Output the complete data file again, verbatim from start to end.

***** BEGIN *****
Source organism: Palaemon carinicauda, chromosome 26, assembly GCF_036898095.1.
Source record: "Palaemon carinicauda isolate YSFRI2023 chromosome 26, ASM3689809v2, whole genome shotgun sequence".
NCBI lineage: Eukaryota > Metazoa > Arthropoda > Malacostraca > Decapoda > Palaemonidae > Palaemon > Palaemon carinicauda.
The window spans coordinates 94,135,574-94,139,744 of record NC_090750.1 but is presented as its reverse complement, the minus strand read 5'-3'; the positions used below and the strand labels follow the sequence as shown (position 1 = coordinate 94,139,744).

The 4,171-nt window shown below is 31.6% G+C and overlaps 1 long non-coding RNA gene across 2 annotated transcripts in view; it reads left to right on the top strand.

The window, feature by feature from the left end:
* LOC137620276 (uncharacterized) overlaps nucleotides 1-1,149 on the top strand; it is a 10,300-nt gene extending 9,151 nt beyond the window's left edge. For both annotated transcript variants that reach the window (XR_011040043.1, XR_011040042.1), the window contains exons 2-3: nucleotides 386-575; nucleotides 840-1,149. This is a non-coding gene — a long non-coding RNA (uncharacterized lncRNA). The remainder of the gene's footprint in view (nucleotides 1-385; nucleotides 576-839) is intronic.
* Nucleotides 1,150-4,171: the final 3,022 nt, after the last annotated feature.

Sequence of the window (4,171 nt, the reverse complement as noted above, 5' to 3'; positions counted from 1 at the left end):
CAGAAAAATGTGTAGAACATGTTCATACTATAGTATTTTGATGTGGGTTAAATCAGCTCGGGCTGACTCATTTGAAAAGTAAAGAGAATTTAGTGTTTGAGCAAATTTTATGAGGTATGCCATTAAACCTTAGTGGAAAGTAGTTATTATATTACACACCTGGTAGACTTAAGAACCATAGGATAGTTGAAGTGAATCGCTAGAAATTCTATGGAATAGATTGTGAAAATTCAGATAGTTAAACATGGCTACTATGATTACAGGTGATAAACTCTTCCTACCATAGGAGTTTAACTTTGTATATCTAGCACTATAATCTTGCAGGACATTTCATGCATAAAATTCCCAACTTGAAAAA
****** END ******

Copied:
Source organism: Palaemon carinicauda, chromosome 26, assembly GCF_036898095.1.
Source record: "Palaemon carinicauda isolate YSFRI2023 chromosome 26, ASM3689809v2, whole genome shotgun sequence".
NCBI lineage: Eukaryota > Metazoa > Arthropoda > Malacostraca > Decapoda > Palaemonidae > Palaemon > Palaemon carinicauda.
The window spans coordinates 94,135,574-94,139,744 of record NC_090750.1 but is presented as its reverse complement, the minus strand read 5'-3'; the positions used below and the strand labels follow the sequence as shown (position 1 = coordinate 94,139,744).

The 4,171-nt window shown below is 31.6% G+C and overlaps 1 long non-coding RNA gene across 2 annotated transcripts in view; it reads left to right on the top strand.

The window, feature by feature from the left end:
* LOC137620276 (uncharacterized) overlaps nucleotides 1-1,149 on the top strand; it is a 10,300-nt gene extending 9,151 nt beyond the window's left edge. For both annotated transcript variants that reach the window (XR_011040043.1, XR_011040042.1), the window contains exons 2-3: nucleotides 386-575; nucleotides 840-1,149. This is a non-coding gene — a long non-coding RNA (uncharacterized lncRNA). The remainder of the gene's footprint in view (nucleotides 1-385; nucleotides 576-839) is intronic.
* Nucleotides 1,150-4,171: the final 3,022 nt, after the last annotated feature.

Sequence of the window (4,171 nt, the reverse complement as noted above, 5' to 3'; positions counted from 1 at the left end):
CAGAAAAATGTGTAGAACATGTTCATACTATAGTATTTTGATGTGGGTTAAATCAGCTCGGGCTGACTCATTTGAAAAGTAAAGAGAATTTAGTGTTTGAGCAAATTTTATGAGGTATGCCATTAAACCTTAGTGGAAAGTAGTTATTATATTACACACCTGGTAGACTTAAGAACCATAGGATAGTTGAAGTGAATCGCTAGAAATTCTATGGAATAGATTGTGAAAATTCAGATAGTTAAACATGGCTACTATGATTACAGGTGATAAACTCTTCCTACCATAGGAGTTTAACTTTGTATATCTAGCACTATAATCTTGCAGGACATTTCATGCATAAAATTCCCAACTTGAAAAA